Pastry Blender (5.25-in.) by Cuisipro
With these Accutec rasps, Cuisipro took its photo-etched blades and created the three essential rasps for a cook’s arsenal of tools. The rasps are literally razor-sharp for effortless grating and at the same time they are safer and more efficient then any other rasps available. The new rasps feature... See complete description »
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With the new Cuisipro Pastry Blender, the process of making a piecrust is as easy making the filling. This attractive kitchen tool combines six sturdy blades made from heavy gauge steel with an oversized handle to make blending butter and shortening into flour less work. The blades are "extended" blades wrapping up the sides to cover a larger surface area. They cut rather then mash fats and thus require less force when blending ingredients. The pastry blender’s plastic handle is large and sturdy so it can be grasped firmly offering stability and strength to the task of blending.
The best I have ever used. Very sturdy. Comfortable handle.
This is a fantastic pastry cutter! It was even larger than I had expected. It is nice because you can use it when making more than one pie crust.
Originally pastry cutters were designed to quickly chop through blocks of very cold butter. Then came lard, margarine, vegetable shortening, etc. Pastry cutting tool makers got lazy, or smart, and realized many people could make due with a less industrial, less expensive cutter. Not me. I like the height and the handle of this cutter, but the blades need to be more substantial, have more yield strenght. This one will need to be babied a bit.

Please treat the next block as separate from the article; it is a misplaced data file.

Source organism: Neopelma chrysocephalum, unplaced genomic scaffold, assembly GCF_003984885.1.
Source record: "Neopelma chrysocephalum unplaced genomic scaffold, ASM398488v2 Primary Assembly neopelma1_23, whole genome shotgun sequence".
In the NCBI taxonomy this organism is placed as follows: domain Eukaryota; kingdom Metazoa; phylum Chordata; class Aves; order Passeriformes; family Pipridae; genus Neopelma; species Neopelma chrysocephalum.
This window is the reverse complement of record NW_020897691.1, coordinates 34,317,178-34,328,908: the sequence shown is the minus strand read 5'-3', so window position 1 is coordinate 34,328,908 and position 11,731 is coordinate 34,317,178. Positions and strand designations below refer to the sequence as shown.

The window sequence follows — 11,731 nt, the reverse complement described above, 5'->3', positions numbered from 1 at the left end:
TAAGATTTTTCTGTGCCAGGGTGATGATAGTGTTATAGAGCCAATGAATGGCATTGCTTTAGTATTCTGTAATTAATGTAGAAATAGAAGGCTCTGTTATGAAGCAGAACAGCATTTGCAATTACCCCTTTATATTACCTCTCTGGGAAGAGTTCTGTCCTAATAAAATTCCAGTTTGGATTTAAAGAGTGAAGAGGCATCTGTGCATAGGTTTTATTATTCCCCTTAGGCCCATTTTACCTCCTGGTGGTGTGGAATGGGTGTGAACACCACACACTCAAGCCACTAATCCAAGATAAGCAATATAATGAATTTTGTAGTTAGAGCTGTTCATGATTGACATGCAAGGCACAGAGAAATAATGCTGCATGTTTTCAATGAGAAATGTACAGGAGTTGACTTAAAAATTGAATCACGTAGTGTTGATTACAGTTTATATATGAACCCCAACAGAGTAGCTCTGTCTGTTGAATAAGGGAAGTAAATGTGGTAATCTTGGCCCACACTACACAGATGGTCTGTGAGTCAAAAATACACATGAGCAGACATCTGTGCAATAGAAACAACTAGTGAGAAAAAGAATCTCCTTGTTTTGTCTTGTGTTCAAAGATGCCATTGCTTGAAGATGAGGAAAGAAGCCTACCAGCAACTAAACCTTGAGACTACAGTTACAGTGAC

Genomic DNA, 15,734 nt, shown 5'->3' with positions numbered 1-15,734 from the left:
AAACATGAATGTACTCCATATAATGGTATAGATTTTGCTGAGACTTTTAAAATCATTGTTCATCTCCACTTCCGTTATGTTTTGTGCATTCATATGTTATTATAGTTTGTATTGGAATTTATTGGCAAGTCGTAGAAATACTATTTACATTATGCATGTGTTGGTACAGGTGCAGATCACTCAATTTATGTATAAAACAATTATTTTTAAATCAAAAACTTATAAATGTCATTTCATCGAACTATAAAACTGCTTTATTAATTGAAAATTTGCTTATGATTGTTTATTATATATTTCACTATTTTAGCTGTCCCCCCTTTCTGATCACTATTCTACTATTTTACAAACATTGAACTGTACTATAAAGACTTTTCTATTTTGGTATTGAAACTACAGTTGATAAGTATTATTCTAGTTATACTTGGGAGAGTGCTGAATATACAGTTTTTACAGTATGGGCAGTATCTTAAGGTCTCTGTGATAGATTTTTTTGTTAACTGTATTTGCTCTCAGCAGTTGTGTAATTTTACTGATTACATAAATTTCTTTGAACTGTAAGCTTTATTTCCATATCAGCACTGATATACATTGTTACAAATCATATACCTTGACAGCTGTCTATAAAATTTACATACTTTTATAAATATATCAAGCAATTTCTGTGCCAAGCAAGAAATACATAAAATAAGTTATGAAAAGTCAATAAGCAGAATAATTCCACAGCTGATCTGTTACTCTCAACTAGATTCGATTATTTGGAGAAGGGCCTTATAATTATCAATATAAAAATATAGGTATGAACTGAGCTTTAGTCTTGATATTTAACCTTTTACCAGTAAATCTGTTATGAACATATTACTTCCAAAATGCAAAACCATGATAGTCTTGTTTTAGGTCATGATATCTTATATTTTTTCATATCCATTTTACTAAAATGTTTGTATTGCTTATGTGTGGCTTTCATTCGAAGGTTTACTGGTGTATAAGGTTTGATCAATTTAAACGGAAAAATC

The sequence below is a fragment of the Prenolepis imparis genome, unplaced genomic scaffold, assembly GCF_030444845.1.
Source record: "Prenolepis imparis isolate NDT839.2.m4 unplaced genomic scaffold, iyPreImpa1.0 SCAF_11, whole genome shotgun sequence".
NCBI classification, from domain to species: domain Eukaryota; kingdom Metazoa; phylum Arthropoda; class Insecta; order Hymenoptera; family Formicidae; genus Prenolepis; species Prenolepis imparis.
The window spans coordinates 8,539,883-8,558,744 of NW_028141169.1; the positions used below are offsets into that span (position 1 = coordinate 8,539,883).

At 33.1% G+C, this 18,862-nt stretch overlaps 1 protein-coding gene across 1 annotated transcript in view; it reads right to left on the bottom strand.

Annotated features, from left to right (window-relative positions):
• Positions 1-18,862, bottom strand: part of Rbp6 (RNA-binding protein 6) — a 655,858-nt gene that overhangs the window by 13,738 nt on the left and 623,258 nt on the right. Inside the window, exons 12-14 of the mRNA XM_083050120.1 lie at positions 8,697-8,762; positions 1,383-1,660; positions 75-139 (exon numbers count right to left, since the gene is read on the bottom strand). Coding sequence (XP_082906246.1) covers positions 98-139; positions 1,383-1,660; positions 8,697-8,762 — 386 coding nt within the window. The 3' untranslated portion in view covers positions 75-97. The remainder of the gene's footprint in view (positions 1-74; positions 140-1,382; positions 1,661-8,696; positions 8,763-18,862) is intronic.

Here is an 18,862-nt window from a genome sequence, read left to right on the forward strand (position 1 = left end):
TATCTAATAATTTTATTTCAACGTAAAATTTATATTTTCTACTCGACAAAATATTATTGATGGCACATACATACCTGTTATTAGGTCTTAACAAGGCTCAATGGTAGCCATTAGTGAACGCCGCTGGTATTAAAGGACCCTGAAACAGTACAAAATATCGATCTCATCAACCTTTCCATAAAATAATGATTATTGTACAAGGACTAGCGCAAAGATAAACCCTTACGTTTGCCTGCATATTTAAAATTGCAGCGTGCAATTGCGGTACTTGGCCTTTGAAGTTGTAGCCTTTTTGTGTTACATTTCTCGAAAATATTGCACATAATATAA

I don't like the shape of this paster blender. Butter & shortening tends to build up on the sides because it it not round as the bottom of bowls are. You need to constantly scrape dough off the sides when mixing.
I've been using wire-type pastry blender, which I just hated. When searching for a replacement, found this one.<br><br>Have only used it once, but was very pleased. Cut right through the chilled butter.<br><br>It looks like it will hold up to well - we'll see.
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Rolling out pastry can be frustrating, especially if it's a warm day and you're working with an especially soft, buttery recipe like pâte sablée. If it starts to get sticky and you're at your wit's end, just scrape it back together and refrigerate for 30 minutes to an hour while you take a break. Pastry dough can almost always be salvaged.